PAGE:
• Volume 9 – No 5 – July-Sep 2016
    Vol 0 No No 5 (2016)
    Type 2 diabetes (T2D) is one of the major and exacer- bating health problems worldwide; T2D is predicted to affect 490 million in 2030 (Zhang, et al., 2010). Strong genetic in uences and many polymorphisms have been reproducibly associated with T2D.Insulin resistance in muscle, liver, and adipose tissues is a primary charac- teristic of most patients with T2D; as such, these tissues become resistant to endogenous and exogenous insulin. The interaction of insulin with target tissues is mediated by insulin receptor (INSR), a glycoprotein implicated in directing insulin to target cells and initiating cell responses to insulin, (Gold ne, 1987 Herder and Roden, 2011, Voight, et al., 2010). High-mobility group A1 (HMGA1) is an architectural transcription factor involved in numerous biological functions in the nucleus, including regulation of DNA replication, transcription, recombination, and repair; among these functions, transcriptional regulation of gene expression is considered as the most important. After HMGA1 binds to DNA, HMGA1 can be polymerized with other transcription factors, forming an “enhanceo- some†to regulate gene transcription; thus, gene expres- sions are positively or negatively regulated(Bustin and Reeves, 1996). Studies on humans and knockout mice have suggested that HMGA1 is involved in to T2D patho- genesis through the regulation of INSR gene expres- sion; INSR gene expression is decreased by functional HMGA1 gene variants. HMGA1-de cient patients have been biologically investigated because of their clinical value. However, whether HMGA1 single gene deletion- or mutation-induced insulin resistance is the underlying cause of T2D remains unknown, (Foti, et al., 2005). Low- frequency insertion polymorphism IVS5-13insC (c.136- 14_136-13insC) has been identi ed and associated with insulin resistance and T2D among individuals of white European ancestry and Chinese populations, (Chiefari, et al., 2011 Liu, et al., 2012)
  • Volume 9 – No 4 – Oct-Dec 2016
    Vol 0 No No 4 (2016)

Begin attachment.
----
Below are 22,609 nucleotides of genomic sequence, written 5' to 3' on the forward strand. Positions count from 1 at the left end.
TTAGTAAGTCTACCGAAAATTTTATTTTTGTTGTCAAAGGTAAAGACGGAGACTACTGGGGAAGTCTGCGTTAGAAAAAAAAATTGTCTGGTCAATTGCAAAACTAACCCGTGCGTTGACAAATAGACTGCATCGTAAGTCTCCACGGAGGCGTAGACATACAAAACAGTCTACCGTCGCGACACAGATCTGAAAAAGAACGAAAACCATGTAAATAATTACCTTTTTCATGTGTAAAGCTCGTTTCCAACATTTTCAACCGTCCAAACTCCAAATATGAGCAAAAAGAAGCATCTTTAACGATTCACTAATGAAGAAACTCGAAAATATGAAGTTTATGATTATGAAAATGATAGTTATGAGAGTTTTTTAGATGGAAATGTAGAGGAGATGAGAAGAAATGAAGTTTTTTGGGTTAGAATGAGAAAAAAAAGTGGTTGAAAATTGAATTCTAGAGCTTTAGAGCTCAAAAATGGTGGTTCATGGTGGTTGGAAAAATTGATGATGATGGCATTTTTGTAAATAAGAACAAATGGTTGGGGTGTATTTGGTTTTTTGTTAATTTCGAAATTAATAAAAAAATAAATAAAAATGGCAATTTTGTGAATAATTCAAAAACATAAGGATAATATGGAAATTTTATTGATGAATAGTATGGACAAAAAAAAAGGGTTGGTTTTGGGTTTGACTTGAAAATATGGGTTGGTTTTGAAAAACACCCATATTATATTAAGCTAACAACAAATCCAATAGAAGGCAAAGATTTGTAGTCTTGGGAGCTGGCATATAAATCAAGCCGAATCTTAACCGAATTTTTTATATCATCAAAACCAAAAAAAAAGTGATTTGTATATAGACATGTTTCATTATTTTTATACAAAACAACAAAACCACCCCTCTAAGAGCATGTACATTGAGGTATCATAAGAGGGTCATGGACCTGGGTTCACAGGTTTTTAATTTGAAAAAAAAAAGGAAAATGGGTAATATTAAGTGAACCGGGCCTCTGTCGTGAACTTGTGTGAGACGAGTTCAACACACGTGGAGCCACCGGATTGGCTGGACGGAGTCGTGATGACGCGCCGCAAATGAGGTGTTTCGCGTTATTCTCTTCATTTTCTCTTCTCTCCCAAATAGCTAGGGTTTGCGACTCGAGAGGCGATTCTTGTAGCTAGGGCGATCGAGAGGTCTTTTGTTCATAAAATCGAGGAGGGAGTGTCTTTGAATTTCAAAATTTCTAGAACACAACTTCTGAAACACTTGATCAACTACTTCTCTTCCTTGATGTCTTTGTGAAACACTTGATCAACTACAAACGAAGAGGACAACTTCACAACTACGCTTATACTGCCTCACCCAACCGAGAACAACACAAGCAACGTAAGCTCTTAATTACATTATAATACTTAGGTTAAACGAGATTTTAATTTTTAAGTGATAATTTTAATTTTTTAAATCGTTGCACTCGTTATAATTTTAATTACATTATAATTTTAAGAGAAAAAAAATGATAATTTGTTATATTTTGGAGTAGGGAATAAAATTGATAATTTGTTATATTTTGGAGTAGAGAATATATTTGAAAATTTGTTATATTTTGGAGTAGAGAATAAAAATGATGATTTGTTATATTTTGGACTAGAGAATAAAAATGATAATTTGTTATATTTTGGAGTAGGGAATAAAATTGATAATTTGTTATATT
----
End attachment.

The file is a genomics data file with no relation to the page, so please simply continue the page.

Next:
Not long ago, the World Bank supported the extension of role of private health insurance in many developing countries. As a result, some employers in these coun- tries provide health insurance as a tool to attract profes- sional workers. Saudi Arabia attracts a large number of additional expatriates, both skilled and unskilled, in the hope of seeking employment for  nancial security. Lit- erature suggests that expatriates have increased health risks related to leaving their home countries, (Sekhri and Savedoff 2005, Sommers et al 2012 and Baicker, 2013). Of late, there has been a resurgence in the role of pri- vate health insurance companies in providing better ser- vices to their clients, as in most high and middle income countries they are now required to provide supplemen- tary or complementary coverage to primarily, social or national health insurance systems, with the exception of the United States, (Bassett and Kane 2007, Thomson et al 2009, Levy and Janke 2016, Alkhamis et al 2014, Alkhamis 2016 and Sa 2016). In a time when global disease burden is immense, health insurance provides valuable risk coverage against expenditure caused by any unforeseen medical emer- gencies. Having health insurance is important for sev- eral reasons, though these may vary in both developed and developing economies. It is the poor and most vul- nerable who are at greatest risk owing to lack of protec- tion against the impoverishing effects of illness. People who are uninsured are more likely to have worse health outcomes, delayed access to care and are more likely to receive less medical care than the insured ones. Health care providers do not care about the uninsured people due to  nancial implications (Bassett and Kane, 2007and Thomson et al 2009). The role of private health insurance in access to healthcare varies among developing and developed countries, and has been deliberated in different sur- roundings (Thomson et al 2009; Schoen et al 2010. Dor- herty 2011, Berkhout and Oostingh, 2008; Drechsler and Jütting 2005; Islam 2007 and Smith, 2007). Saudi Arabia shares characteristics of both high and low-income countries as recently Alkhamis (2012) and Alkhamis et al (2014) have reported. It has attempted to seriously reform its private healthcare system and reduce expatriate access to government resources through the provision of Compulsory Employment Based Health Insurance (CEBHI). CEBHI was announced in 1999; however, it could not be implemented until 2006, when it was carried out in phases according to company size, similar to the plan used for implementing compulsory healthcare in Korea (Jeong and Niki, 2012). Consequently, by November 2008, all companies had to provide health insurance to their employees regardless
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